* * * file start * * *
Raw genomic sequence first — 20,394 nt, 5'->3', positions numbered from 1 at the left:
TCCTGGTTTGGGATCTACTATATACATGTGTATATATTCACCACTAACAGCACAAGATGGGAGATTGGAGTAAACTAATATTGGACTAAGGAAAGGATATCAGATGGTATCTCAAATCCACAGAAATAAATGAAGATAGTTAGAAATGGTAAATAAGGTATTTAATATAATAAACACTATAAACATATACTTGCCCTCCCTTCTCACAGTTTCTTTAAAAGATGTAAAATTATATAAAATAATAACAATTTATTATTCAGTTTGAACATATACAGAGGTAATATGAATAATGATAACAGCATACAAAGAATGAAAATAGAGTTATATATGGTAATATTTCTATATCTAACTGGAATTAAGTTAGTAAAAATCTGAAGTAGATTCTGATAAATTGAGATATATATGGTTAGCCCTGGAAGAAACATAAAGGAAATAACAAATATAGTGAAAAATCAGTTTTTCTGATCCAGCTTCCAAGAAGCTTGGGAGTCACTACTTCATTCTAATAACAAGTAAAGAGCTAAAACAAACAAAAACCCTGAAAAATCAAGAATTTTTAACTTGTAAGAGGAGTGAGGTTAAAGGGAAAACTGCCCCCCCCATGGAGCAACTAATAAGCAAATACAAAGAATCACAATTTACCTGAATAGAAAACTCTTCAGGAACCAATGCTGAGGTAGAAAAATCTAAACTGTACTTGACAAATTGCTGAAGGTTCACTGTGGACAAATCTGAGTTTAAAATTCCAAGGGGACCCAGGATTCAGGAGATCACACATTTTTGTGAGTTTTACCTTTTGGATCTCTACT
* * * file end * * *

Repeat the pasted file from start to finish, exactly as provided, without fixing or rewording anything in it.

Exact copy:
Raw genomic sequence first — 20,394 nt, 5'->3', positions numbered from 1 at the left:
TCCTGGTTTGGGATCTACTATATACATGTGTATATATTCACCACTAACAGCACAAGATGGGAGATTGGAGTAAACTAATATTGGACTAAGGAAAGGATATCAGATGGTATCTCAAATCCACAGAAATAAATGAAGATAGTTAGAAATGGTAAATAAGGTATTTAATATAATAAACACTATAAACATATACTTGCCCTCCCTTCTCACAGTTTCTTTAAAAGATGTAAAATTATATAAAATAATAACAATTTATTATTCAGTTTGAACATATACAGAGGTAATATGAATAATGATAACAGCATACAAAGAATGAAAATAGAGTTATATATGGTAATATTTCTATATCTAACTGGAATTAAGTTAGTAAAAATCTGAAGTAGATTCTGATAAATTGAGATATATATGGTTAGCCCTGGAAGAAACATAAAGGAAATAACAAATATAGTGAAAAATCAGTTTTTCTGATCCAGCTTCCAAGAAGCTTGGGAGTCACTACTTCATTCTAATAACAAGTAAAGAGCTAAAACAAACAAAAACCCTGAAAAATCAAGAATTTTTAACTTGTAAGAGGAGTGAGGTTAAAGGGAAAACTGCCCCCCCCATGGAGCAACTAATAAGCAAATACAAAGAATCACAATTTACCTGAATAGAAAACTCTTCAGGAACCAATGCTGAGGTAGAAAAATCTAAACTGTACTTGACAAATTGCTGAAGGTTCACTGTGGACAAATCTGAGTTTAAAATTCCAAGGGGACCCAGGATTCAGGAGATCACACATTTTTGTGAGTTTTACCTTTTGGATCTCTACT